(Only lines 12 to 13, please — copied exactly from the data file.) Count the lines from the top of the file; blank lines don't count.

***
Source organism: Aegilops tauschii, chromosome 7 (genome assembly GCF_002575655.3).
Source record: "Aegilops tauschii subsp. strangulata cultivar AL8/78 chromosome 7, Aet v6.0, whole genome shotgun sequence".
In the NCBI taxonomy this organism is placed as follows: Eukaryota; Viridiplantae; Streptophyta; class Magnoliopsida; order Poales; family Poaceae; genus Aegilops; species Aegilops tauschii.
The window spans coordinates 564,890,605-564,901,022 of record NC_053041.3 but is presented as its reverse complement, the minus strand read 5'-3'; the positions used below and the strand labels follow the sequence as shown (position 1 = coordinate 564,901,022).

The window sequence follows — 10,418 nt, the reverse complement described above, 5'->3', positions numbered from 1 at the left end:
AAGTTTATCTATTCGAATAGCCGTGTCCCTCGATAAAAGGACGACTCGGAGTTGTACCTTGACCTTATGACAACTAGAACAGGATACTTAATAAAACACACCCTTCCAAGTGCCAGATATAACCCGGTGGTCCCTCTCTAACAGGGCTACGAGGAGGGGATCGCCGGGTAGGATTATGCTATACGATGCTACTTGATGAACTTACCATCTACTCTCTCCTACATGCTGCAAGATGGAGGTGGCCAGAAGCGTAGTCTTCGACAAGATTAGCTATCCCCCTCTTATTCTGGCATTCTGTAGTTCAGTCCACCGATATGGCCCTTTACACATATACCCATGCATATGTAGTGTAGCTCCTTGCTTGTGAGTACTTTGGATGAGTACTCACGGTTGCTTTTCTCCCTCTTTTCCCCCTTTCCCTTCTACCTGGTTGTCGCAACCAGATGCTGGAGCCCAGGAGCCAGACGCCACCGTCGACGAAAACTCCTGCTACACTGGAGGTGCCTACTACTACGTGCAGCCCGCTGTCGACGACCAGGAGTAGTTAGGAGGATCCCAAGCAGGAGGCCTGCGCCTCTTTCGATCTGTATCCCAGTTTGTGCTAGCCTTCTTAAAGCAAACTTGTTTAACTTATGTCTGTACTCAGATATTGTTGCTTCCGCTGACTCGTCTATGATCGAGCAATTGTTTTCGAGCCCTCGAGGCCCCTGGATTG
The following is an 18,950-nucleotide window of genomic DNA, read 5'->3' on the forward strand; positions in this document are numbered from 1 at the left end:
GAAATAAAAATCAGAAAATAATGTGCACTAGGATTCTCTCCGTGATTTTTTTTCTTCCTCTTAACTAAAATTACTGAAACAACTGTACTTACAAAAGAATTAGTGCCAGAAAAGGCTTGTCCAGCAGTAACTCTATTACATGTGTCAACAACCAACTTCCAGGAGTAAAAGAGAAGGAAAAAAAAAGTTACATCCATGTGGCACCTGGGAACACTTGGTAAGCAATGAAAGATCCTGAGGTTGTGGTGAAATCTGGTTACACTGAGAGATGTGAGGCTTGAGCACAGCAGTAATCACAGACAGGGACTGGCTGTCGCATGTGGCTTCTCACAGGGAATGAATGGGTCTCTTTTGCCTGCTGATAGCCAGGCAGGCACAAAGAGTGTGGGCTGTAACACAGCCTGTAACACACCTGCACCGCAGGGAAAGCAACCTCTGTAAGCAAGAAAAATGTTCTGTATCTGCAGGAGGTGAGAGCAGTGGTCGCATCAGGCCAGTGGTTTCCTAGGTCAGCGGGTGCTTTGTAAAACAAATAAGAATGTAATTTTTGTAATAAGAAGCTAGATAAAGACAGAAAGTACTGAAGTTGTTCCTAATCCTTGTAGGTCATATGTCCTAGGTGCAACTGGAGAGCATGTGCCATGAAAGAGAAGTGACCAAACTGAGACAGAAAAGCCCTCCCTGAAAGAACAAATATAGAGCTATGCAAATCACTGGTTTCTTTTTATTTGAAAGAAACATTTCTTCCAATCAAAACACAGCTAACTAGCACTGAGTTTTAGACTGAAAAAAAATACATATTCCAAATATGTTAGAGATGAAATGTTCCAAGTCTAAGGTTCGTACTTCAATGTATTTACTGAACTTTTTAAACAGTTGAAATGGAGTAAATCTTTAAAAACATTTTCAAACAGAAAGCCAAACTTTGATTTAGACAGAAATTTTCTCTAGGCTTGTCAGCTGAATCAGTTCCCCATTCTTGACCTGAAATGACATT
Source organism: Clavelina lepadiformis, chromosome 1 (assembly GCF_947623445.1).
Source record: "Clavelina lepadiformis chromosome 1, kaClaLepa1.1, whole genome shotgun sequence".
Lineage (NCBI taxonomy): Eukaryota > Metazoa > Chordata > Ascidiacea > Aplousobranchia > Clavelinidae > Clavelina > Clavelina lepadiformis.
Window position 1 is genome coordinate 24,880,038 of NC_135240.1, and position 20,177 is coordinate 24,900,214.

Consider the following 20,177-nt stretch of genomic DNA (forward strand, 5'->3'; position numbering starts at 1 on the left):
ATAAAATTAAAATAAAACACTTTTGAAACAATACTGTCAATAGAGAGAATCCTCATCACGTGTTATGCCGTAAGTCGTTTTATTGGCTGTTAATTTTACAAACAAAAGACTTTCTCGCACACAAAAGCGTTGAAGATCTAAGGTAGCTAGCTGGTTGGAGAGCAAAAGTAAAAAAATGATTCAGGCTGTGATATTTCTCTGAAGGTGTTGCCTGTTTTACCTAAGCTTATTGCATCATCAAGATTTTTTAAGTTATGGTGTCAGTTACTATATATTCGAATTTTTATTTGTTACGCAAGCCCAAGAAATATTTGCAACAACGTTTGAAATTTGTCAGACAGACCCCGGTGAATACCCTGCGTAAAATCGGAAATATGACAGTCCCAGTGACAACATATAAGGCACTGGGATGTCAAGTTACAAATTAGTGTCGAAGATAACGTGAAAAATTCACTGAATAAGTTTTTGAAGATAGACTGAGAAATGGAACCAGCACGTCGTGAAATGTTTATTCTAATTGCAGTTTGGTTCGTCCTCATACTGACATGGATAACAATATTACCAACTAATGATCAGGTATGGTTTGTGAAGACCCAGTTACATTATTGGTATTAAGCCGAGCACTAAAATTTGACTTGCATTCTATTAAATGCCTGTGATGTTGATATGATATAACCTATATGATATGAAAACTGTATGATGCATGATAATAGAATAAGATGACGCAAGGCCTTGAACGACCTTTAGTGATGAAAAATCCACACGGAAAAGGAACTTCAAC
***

Window position 1 is genome coordinate 24,880,038 of NC_135240.1, and position 20,177 is coordinate 24,900,214.

Consider the following 20,177-nt stretch of genomic DNA (forward strand, 5'->3'; position numbering starts at 1 on the left):